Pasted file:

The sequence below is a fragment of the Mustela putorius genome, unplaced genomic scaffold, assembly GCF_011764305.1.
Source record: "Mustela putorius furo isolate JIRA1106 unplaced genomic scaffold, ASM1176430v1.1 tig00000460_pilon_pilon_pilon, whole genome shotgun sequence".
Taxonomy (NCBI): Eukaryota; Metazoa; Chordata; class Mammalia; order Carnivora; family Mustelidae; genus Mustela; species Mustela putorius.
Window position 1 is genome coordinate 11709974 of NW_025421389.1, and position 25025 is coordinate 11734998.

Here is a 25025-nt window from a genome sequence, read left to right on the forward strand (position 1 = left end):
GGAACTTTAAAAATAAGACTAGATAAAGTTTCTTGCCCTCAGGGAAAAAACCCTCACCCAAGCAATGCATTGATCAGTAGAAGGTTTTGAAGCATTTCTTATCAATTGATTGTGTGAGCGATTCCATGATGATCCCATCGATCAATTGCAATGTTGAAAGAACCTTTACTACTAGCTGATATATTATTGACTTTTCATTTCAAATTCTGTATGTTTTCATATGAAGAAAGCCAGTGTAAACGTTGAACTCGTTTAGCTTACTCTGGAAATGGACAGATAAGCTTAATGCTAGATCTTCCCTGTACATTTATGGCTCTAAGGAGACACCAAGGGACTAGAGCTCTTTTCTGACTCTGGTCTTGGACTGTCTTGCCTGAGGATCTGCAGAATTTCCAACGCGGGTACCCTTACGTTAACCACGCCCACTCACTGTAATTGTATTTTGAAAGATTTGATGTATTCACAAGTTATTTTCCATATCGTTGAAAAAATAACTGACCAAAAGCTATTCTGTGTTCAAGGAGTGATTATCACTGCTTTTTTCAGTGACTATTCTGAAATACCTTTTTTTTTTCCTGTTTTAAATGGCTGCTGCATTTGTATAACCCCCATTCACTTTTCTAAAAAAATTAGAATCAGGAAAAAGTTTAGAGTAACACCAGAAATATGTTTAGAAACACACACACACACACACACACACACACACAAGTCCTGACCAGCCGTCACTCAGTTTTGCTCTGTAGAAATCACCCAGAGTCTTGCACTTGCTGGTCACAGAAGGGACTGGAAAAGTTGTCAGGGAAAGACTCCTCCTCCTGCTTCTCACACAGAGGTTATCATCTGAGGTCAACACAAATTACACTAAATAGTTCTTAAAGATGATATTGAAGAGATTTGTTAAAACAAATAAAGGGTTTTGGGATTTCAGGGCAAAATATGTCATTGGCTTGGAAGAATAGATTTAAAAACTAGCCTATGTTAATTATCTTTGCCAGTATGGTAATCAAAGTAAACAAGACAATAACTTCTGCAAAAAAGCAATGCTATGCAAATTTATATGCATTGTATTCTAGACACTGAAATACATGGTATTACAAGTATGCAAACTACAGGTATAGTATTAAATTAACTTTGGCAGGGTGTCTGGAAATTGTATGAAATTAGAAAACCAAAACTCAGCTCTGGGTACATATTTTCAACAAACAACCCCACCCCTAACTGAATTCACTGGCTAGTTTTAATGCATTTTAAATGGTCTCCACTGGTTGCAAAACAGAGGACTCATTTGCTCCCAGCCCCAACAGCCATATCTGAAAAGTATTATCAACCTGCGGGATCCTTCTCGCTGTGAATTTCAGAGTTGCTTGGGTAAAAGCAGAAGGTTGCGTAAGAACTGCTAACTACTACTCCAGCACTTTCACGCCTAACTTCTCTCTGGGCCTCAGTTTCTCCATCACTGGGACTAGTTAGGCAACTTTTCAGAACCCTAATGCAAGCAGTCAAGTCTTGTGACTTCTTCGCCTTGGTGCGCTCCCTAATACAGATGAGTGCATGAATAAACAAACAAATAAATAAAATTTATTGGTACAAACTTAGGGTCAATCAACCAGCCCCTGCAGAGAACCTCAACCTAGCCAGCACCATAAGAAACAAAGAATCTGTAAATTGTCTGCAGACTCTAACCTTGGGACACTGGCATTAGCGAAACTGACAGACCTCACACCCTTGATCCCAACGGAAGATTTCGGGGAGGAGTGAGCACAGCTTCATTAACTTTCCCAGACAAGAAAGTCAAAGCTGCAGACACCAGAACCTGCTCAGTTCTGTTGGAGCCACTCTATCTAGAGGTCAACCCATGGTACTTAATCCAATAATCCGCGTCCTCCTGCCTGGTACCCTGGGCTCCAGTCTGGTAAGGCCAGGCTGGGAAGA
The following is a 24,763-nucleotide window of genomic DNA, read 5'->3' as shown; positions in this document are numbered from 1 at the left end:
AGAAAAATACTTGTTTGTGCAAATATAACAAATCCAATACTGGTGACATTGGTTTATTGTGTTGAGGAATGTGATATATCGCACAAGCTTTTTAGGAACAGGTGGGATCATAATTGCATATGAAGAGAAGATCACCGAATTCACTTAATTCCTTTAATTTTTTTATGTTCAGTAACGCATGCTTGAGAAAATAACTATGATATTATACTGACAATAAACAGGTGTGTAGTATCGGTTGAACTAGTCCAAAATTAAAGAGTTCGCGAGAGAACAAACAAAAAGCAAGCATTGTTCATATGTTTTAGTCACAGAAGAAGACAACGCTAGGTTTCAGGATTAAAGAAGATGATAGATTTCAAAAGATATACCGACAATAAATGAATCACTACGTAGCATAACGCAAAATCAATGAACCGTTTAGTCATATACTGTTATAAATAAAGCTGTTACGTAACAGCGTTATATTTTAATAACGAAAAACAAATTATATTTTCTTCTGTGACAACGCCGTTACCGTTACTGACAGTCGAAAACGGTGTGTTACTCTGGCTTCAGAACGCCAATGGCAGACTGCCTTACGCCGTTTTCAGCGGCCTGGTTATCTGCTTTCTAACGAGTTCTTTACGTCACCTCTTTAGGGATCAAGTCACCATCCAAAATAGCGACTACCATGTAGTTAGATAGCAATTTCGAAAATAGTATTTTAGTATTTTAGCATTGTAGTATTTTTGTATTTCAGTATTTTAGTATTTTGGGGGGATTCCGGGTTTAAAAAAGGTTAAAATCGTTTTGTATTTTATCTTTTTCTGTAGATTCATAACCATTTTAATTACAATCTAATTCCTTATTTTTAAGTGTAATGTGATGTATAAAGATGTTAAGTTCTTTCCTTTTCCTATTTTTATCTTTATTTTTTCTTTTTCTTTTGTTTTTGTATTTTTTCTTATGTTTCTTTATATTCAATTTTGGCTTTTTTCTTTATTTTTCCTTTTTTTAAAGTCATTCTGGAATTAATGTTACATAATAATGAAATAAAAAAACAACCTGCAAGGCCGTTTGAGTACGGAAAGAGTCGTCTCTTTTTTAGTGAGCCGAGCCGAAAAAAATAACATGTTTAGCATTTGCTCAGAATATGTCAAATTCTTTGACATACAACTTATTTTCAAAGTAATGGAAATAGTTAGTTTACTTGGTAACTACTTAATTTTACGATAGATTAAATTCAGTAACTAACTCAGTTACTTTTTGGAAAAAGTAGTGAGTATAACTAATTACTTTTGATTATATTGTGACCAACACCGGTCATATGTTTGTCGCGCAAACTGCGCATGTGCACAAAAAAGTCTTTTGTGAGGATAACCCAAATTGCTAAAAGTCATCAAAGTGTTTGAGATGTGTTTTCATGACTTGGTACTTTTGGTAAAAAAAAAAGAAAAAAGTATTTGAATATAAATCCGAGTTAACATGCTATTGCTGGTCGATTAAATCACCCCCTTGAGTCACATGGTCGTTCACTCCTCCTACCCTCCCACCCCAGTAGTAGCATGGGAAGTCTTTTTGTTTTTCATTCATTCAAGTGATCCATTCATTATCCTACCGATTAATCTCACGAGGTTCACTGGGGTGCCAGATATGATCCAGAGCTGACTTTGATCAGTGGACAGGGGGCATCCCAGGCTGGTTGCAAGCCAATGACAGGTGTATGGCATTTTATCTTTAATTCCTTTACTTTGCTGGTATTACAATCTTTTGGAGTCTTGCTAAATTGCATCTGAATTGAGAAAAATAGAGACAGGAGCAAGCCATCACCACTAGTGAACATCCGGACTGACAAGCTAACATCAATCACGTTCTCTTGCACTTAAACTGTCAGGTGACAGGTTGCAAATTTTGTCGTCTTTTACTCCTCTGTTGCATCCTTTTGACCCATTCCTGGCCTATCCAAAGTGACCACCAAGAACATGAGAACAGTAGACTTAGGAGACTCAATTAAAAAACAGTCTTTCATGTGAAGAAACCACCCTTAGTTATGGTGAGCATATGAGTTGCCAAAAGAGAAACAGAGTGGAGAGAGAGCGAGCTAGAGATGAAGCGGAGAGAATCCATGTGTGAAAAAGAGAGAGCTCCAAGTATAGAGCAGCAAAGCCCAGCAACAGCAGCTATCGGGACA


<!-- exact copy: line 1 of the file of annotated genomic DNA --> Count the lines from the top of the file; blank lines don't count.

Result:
The sequence below is a fragment of the Mustela putorius genome, unplaced genomic scaffold, assembly GCF_011764305.1.